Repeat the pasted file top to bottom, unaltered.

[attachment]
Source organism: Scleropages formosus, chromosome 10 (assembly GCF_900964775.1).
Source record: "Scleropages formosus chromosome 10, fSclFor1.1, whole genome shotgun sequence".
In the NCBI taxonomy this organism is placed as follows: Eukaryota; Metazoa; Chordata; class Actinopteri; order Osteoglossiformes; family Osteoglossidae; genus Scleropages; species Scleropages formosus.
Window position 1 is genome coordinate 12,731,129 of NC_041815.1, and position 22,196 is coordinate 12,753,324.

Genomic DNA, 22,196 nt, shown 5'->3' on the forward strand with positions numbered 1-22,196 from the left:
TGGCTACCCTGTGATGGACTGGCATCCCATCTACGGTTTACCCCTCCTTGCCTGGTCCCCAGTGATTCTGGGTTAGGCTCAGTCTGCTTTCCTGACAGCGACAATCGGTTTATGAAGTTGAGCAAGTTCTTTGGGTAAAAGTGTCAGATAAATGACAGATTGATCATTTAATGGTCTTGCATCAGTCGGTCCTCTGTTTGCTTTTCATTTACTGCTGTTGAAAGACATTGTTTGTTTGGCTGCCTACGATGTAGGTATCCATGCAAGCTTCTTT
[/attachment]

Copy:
Source organism: Scleropages formosus, chromosome 10 (assembly GCF_900964775.1).
Source record: "Scleropages formosus chromosome 10, fSclFor1.1, whole genome shotgun sequence".
In the NCBI taxonomy this organism is placed as follows: Eukaryota; Metazoa; Chordata; class Actinopteri; order Osteoglossiformes; family Osteoglossidae; genus Scleropages; species Scleropages formosus.
Window position 1 is genome coordinate 12,731,129 of NC_041815.1, and position 22,196 is coordinate 12,753,324.

Genomic DNA, 22,196 nt, shown 5'->3' on the forward strand with positions numbered 1-22,196 from the left:
TGGCTACCCTGTGATGGACTGGCATCCCATCTACGGTTTACCCCTCCTTGCCTGGTCCCCAGTGATTCTGGGTTAGGCTCAGTCTGCTTTCCTGACAGCGACAATCGGTTTATGAAGTTGAGCAAGTTCTTTGGGTAAAAGTGTCAGATAAATGACAGATTGATCATTTAATGGTCTTGCATCAGTCGGTCCTCTGTTTGCTTTTCATTTACTGCTGTTGAAAGACATTGTTTGTTTGGCTGCCTACGATGTAGGTATCCATGCAAGCTTCTTT